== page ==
We had cousins, neighbors, and friends from high school live with us in their relatively-small house from time-to-time. (My Dad added an upstairs and an addition over the years to accommodate his growing "family".) My poor mother was always stressed trying to figure out how to feed so many people. I remember one of the young men, thrown out of his house by his parents, who came to stay with us for a summer. I remember my Dad giving him "the talk" over dinner.

"Cut your hair. Stay in school. Say 'Yes, ma'am' and 'no, sir'. Touch one of my daughters and you'll find yourself on the wrong end of my rifle. Get a part-time job. Help out whenever I tell you. Talk back to my wife and you're out the door. Any questions?"

Dad's generosity knew no limits. Much to my mother's dismay, if he had five dollars in his pocket, he gave his friends four. My dad shoveled snow for elderly people all over town, gave rides to people he didn't know, planted flowers for neighbors, helped strangers stranded on the side of the road, and lent what little he had to anyone and everyone in need. My mother was constantly telling him, "You can't keep giving away everything we have, George! We have to feed our own kids, you know!"

Like biblical loaves and fishes, the more my Dad gave away, the more we received. Christmas-time meant plates and plates of delicious cookies from every ethnic background you can imagine. Clothes were handed down to us by neighbors and friends. My first exposure to upper middle-class privilege was the two weeks I went away to summer camp, the gift of one of our family friends. My sister and I took our first plane ride in college (to California) using airline tickets my dad received for buying a truck. One of my first cars, a gigantic Dodge Polara, was the product of a barter my Dad made with a friend.

My Dad had a sense of adventure and a willingness to do the impossible. On long trips, he always tried to beat his previous "best time", peeing in old milk jugs or coffee cans along the way. The first thing he would say to me when I walked in the door after driving back from college was, "How long did it take?" I always told him the same thing -- 50 minutes -- and he always told me he could do it in less.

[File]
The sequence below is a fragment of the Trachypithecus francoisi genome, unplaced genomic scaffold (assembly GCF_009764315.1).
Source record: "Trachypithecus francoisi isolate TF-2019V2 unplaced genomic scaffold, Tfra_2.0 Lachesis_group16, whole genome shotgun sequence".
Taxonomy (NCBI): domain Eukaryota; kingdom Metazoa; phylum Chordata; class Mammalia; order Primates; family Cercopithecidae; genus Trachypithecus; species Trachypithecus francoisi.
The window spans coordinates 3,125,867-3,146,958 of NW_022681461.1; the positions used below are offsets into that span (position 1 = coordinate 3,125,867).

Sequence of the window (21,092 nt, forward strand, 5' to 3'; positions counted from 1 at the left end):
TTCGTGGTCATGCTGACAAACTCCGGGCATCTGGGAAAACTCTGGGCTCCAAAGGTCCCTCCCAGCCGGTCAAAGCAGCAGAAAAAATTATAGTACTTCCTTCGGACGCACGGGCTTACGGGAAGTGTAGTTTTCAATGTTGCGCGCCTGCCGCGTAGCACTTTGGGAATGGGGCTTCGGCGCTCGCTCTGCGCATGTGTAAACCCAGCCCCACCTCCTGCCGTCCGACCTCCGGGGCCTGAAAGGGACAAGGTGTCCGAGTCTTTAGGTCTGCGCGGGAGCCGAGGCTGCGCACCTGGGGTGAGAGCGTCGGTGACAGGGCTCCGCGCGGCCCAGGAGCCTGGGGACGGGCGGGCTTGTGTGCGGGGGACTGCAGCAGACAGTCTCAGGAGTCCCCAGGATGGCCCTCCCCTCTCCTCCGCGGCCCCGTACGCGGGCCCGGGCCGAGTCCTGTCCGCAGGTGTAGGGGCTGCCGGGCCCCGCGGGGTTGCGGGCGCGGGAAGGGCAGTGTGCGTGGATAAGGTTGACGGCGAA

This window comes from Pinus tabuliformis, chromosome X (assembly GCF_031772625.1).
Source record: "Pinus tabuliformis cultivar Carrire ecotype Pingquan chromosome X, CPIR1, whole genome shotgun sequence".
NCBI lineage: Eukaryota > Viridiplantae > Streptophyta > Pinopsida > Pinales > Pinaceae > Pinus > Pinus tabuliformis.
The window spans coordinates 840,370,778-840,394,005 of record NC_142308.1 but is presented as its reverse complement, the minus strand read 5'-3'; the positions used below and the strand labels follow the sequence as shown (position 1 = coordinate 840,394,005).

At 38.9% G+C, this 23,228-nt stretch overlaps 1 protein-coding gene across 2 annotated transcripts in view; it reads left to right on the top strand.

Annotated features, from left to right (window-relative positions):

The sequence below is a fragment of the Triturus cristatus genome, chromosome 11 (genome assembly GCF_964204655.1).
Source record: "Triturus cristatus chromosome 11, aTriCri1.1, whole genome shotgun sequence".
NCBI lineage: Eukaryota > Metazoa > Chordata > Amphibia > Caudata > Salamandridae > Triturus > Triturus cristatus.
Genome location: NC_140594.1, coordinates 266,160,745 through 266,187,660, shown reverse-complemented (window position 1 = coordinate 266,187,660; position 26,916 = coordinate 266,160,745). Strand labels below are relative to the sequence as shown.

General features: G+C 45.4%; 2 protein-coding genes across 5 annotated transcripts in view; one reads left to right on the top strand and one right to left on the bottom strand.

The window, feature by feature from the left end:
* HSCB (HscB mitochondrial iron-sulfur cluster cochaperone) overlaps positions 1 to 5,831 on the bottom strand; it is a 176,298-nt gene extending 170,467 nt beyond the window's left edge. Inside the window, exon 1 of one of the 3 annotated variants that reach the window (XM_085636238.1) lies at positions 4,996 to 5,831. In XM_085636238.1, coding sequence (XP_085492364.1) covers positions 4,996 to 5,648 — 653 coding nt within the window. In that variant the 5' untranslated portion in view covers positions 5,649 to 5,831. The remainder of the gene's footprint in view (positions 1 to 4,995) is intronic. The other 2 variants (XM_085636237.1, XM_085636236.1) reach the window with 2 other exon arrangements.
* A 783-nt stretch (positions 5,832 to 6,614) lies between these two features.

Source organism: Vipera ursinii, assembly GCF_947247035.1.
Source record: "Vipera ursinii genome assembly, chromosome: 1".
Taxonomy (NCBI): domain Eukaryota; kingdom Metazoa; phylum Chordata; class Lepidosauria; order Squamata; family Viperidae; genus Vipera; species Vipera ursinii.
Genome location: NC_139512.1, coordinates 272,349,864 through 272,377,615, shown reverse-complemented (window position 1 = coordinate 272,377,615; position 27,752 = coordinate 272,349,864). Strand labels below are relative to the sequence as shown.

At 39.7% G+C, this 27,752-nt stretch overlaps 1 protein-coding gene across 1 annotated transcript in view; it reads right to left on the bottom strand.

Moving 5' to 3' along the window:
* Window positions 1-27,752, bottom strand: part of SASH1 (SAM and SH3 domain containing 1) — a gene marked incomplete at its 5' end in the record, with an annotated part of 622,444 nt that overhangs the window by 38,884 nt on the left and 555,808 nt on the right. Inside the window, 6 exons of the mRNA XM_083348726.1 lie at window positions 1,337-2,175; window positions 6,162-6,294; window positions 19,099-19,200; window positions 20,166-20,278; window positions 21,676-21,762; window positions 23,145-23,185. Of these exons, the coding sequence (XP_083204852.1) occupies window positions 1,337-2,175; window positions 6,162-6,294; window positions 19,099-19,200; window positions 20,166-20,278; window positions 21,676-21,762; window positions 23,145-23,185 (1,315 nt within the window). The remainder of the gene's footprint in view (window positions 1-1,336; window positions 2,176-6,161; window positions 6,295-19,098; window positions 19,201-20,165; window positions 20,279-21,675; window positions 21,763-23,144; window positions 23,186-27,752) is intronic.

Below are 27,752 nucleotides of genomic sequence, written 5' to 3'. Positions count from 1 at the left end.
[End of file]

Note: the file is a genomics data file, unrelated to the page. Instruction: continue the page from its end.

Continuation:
In the late 1980's, he received the gift of a caption box for his television that changed his world. He could now read what people were saying on television, and suddenly, the world of pop-culture was his. He loved that box.

I was visiting my Dad once when his caption box broke. He took it apart, but one of the pieces was broken. My mother called the manufacturer and was told the missing piece would have to be shipped from Baltimore, and it would take at least a week to get it to Detroit. "A week?" my Dad asked angrily. He started putting on his shoes and grabbed his keys. It was very late at night.

My Mom asked, "Where do you think you're going?"

"To Baltimore", he replied.

"It's 600 miles!", my mother shouted.

"I better get a cup of coffee first, then" he said. "I plan on being there in the morning." And off he went.

Dad knew no fear. He took us kids sledding down the scariest hills we could find, and often rode on the back of the toboggan. We went to the lake in northern Michigan, and he let us swim right after eating, despite my mother's admonitions that we should wait. On the way home, he drove the hills of northern Michigan as fast as he could, Mom's face turning green, as we all giggled, "Weee! Faster!"

My dad loved children and often said he wanted a "baker's dozen" of them. My mother's patience wore out before her body did. She put her foot down at nine. Raising nine children was a tough job for any woman, and when my mother was annoyed at my father, she let him know. He had a charming way of disarming her at times with his humor, and no matter where he stood with her on a given day, he called her "Hon" (short for honey).

Dad did everything he could to make childrens' lives magical. When I was a kid, he loved to take us driving around the suburbs of Detroit looking at Christmas lights. Each year, he put a plywood Santa Claus up on our own roof, complete with the sled and all of the reindeer. I couldn't wait to get home from school to see it up there. After I married and converted to Judaism, he painstakingly drilled a hole in the stems of dozens of tiny dreidles and used them to decorate his Christmas tree. I didn't have the heart to tell him that was not how they were used.

I brought my kids back to Michigan about ten years ago for the winter holidays, and when we arrived, their eyes lit up like the fourth of July. My dad had shoveled snow from his own driveway and walkway and from the neighbor's yards, and put it in his backyard. With it, he built a huge ramp for sledding, not far from the window where he could watch them have fun all day. It looked like he spent days building it. My kids were thrilled.